EPB is once again addressing concerns of possible overbilling. In a letter to the utility's board over the weekend,  Chattanooga Mayor Andy Berke asked the company to release details regarding the city's streetlight replacement program, and possible billing mistakes.

EPB says it told the city last year about the misclassification of street lights, which resulted in overbilling. But it says the city was also underbilled for the cost of buying the lights that were actually on the poles, so the costs canceled each other out. But Mayor Berke wants EPB to clear up any "confusion."

City auditor Stan Sewell turned in an April report to the city council that noted "during (the) deployment of the new (Global Green LED) lights, discrepancies were discovered in EPB's street light billing classifications." As a result, Global Green says the projected savings to the city for rolling out its new lights were thrown off, which Sewell acknowledged.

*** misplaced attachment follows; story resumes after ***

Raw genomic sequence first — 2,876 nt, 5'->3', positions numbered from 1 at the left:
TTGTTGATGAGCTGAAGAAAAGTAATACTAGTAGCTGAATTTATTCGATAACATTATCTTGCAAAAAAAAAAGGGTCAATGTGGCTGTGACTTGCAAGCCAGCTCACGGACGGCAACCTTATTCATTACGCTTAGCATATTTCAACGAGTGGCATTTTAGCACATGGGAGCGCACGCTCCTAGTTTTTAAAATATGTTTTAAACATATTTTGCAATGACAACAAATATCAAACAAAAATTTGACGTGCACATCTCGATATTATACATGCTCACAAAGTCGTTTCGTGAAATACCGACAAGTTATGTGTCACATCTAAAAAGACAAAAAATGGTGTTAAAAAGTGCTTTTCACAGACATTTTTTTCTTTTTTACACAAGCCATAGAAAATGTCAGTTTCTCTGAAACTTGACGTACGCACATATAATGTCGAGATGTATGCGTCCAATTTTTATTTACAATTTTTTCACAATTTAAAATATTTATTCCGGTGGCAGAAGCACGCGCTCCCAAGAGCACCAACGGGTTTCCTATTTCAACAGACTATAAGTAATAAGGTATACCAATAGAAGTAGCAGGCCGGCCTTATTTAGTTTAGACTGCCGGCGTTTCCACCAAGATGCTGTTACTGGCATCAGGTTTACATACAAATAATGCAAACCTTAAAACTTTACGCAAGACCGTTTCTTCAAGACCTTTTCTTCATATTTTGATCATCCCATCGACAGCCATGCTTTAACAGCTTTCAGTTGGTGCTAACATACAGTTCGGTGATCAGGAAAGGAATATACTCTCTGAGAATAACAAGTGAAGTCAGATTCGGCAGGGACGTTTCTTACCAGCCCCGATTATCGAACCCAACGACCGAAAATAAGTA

"The base month we used to project off of, was a single month's billing. And in that month, there was an over billing on energy costs because of the classification of the type of lights," said Sewell.

EPB CEO Harold DePriest says the overbilling was an independent discovery and had nothing to do with Global Green's lighting initiative.     

"I don't really see how it ties in. The time frame that we're talking about is several years before Global Green even existed. Other people may make that tie, but I don't really see it," said DePriest.

He says EPB was shocked to receive a letter from Mayor Andy Berke because EPB had already notified the city of the billing discrepancies in a meeting last year.

"We met with the city. We worked it out. We thought we had an understanding. So we were somewhat amazed when we heard a report that we had overbilled the city."

The audit the city is conducting is taking a closer look at EPB's billing practices prior to 2011, before Global Green came in the picture.

In the  meantime, EPB has hired independent auditor, Mauldin and Jenkins, to review its billing practices. DePriest says he does not want to lose customers' trust.

"We value their trust. And we're not going to do anything that screws up their trust for us to the do the right thing," said DePriest.

Mauldin and Jenkins plans to present its findings to the city by July 1st.